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2 Dino Teeth For Id

Upper Cretaceous Black Creek Formation

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#1 obsessed1

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Posted 29 September 2013 - 05:30 PM

I found these two last weekend in North Carolina. Found in Upper cretaceous, Black Creek Formation.

One is from a carnivore and the other from a herbivore. I haven't been able to get home from work for better photos taken outside, sorry. I also have all my scales and such packed away at the moment. The herbivore tooth is 3/4" including the root. The carivore tooth is just over 1/2". I have an idea one the herivore but will wait to see what more knowlegeable folks have to say.

 

The carnivore: Dino Tooth.jpg Dino serrations.jpg

 

The herbivore:Hadrosaur Tooth.jpg

 

If you need photos from other angles let me know. Thanks for looking!

 



#2 Auspex

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Posted 29 September 2013 - 06:20 PM

WOW! Way to go Kevin!


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#3 Opisthotriton

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Posted 29 September 2013 - 06:25 PM

Which part of the Upper Cretaceous exactly? The hadrosaur tooth is very primitive.



#4 Northstar

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Posted 29 September 2013 - 06:30 PM

These are special finds. More than special.

What is the specific age of this Formation? The herbivore might be a gryposaur-like hadrosaurid but not able to identify a Hadrosaur genus from a single tooth. 'If' I found it in our deposits I might label it a Corythosaurus but that would be a general label knowing what a particular formation yields.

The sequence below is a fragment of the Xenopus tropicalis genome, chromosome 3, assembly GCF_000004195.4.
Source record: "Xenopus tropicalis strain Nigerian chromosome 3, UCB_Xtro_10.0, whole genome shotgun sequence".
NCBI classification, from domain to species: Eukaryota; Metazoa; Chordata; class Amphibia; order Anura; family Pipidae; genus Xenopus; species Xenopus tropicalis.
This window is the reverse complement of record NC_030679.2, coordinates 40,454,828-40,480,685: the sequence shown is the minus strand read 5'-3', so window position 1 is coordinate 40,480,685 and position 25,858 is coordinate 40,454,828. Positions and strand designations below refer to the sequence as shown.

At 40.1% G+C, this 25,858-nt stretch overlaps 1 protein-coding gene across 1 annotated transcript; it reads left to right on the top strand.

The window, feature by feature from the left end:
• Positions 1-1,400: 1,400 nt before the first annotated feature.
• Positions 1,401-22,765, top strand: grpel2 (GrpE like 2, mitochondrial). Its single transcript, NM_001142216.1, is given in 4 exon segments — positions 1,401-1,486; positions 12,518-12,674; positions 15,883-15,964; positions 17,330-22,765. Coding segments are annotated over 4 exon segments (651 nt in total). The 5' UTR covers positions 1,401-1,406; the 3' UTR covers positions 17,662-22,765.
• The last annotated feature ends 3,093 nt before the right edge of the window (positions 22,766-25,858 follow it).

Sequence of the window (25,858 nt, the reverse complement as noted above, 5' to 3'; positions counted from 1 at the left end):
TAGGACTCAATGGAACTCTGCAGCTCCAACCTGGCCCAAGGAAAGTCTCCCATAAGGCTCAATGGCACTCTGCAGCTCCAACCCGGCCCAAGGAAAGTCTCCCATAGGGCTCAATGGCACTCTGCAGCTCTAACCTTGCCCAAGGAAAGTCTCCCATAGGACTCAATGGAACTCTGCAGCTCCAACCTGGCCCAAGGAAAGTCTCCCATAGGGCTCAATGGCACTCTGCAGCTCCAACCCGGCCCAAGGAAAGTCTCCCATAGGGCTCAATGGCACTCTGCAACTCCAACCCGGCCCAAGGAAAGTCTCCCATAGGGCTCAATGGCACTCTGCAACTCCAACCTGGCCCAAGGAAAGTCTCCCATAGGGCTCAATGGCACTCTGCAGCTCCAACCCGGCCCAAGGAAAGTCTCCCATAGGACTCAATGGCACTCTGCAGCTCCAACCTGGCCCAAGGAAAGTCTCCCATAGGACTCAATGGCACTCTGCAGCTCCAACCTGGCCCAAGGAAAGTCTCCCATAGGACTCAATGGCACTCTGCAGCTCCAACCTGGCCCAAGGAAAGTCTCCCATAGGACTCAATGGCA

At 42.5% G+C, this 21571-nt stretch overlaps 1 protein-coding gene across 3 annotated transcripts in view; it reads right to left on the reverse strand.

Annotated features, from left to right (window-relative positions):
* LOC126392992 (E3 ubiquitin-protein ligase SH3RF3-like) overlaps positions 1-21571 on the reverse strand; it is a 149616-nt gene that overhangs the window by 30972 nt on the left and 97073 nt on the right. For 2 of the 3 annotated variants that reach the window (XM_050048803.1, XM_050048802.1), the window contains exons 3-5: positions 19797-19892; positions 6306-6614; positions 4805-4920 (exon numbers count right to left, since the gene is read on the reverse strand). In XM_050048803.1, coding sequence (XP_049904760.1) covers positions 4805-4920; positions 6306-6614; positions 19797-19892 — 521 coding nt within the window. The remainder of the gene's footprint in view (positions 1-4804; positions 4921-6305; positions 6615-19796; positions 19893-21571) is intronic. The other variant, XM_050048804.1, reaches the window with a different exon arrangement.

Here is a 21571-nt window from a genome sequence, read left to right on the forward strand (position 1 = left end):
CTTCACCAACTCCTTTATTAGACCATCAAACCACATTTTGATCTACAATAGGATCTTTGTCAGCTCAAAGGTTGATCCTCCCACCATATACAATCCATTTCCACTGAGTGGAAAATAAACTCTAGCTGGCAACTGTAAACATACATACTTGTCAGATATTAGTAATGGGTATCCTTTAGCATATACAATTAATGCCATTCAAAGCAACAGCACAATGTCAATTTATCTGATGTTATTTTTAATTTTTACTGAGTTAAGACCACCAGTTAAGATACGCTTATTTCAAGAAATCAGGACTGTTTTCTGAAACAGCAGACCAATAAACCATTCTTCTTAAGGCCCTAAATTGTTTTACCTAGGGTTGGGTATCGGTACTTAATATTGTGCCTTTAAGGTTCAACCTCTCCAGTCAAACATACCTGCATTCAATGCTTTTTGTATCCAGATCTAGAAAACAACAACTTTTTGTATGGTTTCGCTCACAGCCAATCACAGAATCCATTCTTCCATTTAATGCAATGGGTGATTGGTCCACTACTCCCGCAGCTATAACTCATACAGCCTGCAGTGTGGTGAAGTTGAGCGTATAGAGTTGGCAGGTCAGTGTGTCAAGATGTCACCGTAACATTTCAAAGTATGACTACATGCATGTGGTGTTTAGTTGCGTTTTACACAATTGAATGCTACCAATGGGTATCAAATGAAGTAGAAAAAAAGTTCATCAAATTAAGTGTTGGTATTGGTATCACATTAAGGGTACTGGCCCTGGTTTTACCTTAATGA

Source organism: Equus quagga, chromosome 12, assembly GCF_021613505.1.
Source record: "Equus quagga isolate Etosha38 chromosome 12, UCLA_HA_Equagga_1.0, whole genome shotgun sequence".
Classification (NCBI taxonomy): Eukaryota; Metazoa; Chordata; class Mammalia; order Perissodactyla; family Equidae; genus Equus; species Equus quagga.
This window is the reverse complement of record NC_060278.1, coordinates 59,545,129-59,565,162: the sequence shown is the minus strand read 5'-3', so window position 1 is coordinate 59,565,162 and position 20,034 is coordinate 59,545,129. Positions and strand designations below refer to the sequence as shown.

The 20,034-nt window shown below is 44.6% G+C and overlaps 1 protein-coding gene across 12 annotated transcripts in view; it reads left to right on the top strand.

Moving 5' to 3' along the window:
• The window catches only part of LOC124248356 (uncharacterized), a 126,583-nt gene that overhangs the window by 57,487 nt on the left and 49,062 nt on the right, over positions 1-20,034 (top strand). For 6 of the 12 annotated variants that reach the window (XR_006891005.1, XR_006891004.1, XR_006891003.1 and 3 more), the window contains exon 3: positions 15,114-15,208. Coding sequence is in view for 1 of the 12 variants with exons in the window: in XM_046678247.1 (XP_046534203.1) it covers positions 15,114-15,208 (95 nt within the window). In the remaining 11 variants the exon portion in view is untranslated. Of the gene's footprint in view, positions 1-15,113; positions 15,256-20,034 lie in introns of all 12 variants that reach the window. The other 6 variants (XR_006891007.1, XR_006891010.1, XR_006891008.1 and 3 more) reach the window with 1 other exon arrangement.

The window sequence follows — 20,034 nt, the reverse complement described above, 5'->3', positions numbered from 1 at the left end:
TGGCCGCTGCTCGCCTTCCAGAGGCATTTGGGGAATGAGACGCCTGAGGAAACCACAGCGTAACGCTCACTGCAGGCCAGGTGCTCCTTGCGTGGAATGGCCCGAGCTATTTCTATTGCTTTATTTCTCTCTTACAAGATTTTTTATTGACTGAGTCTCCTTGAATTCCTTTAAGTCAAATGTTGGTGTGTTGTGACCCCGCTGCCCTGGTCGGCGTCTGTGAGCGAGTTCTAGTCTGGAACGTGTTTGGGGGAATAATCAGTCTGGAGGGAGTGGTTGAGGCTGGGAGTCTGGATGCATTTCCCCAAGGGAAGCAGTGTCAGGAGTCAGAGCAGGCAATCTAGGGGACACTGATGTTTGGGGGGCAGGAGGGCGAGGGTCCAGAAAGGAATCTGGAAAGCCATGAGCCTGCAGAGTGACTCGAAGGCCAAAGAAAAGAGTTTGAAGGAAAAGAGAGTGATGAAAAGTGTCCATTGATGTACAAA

Just a note...don't assume it is whatever Hadrosaur that has been identified from that formation . Could be unique.

The theropod tooth. Not sure. Do the denticles appear worn or are they pristine? maybe some type of velociraptorine dromaeosaurid like Saurornitholestes.

Value of this posting....two cents.

Edited by Northstar, 29 September 2013 - 06:33 PM.


#5 zachj

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Posted 29 September 2013 - 07:12 PM

nice job kevin!


one day i will find a tooth over 3 inches in good conditon haha.


#6 obsessed1

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Posted 29 September 2013 - 07:17 PM

Thanks for the kind comments.

 

There doesn't seem to be alot of information on this site but from what I have been able to find out the fauna is of lower Campanian age and is closely allied to the Belly River Fauna of the Western Interior.

 

I also found another of the herbivore teeth but it is missing the root and a little of the crown. It does exhibt the same type of irregularity along the edges. There was also a small section of the more "normal" (at least what I have seen photos of) type of Hadrosaur tooth with smooth ridges along the edges.


Edited by obsessed1, 29 September 2013 - 07:17 PM.


#7 Northstar

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Posted 29 September 2013 - 07:31 PM

That helps. Those rough edges can be misleading. I understand why Opisthotriton above mentioned a primitive hadrosaur...that was also my first thought except for the size.

I doubt if any ID is possible but if pressed to make a decision on a quiz show with time running out I'd go with some gryposaur hadrosaur. A lot of hadrosaur stuff on the east coast gets thrown in with Hadrosaurus foulkii (spelling?) but that species is a bit of a mishmash.